Interesting snippet I missed in December on the website of Scarlett Sabet, Jimmy Page’s partner: ‘The Secret History Of The World’ was published in 2007 and became a New York Times Bestseller. It’s author Mark Booth has attended several of my poetry readings and requested to use a line from…
I’m very pleased to reproduce a ‘call for contributions’ to a new collection of articles, an ‘Anniversary Book’, for one of my favourite locations: the Museum of Witchcraft and Magic at Boscastle, Cornwall.
“A Warning to Australia: DEVIL WORSHIP HERE!” read the headlines, next to the image of a thin woman with unkempt hair, pencil-thin arched eyebrows and a focused scowl. Her name was Rosaleen Norton, “Roie” to those who knew her, a New Zealand-born artist and witch who made her home in Darlinghurst, near Sydney’s Kings Cross, in the 1940s and ’50s scandalising the conservative establishment.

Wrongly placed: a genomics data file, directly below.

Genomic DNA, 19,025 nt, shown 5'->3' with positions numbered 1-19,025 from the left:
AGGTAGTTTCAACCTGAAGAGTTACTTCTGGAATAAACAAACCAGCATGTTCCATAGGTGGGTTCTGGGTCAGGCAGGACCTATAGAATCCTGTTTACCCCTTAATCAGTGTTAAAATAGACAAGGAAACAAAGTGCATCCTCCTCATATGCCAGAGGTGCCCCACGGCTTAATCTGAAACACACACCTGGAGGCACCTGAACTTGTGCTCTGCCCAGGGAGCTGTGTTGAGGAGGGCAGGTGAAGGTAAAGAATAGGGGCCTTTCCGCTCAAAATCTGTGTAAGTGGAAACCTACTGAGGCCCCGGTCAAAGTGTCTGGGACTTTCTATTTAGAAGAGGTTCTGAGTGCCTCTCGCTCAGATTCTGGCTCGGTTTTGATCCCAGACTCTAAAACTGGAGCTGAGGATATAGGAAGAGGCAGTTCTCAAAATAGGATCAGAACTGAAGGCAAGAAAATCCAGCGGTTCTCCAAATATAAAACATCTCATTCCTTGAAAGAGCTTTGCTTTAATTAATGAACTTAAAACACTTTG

Oz Fritz reviews Servants of the Star and Snake: Essays in Honour of Kenneth and Steffi Grant from the perspective of an admirer of the great Robert Anton Wilson. It makes interesting reading…
Servants of the Star and Snake is a beautifully conceived and executed book with a high aesthetic on par with it’s content and subject matter. Praise Thoth! Every article is worth the price of admission though the entrance may not be for everyone.
Will we ever know who Jack The Ripper was? Ultimate criminal enigma continues to intrigue and horrify 130 years on – Sunday Post
One theory about Jack’s real identity involved an infamous name in Britain. Aleister Crowley, the occultist, black magician and writer, was known in his time as The Wickedest Man In The World. “It is surprising that Aleister Crowley has not yet been proposed as a precocious Jack,” Richard wrote, “an oversight which, doubtless, some future theorist will correct.“
LUXOR, Egypt, Nov. 29 (Xinhua) — The first Chinese archeological team in Egypt has officially started on Thursday its excavation work in Montu Temple at the Karnak Temple Complex of monument-rich southern city of Luxor. “This is a very important moment for us,” Jia Xiaobing, head of the Chinese archaeological mission in Egypt, told a press conference held in the open air at the precinct of Montu Temple.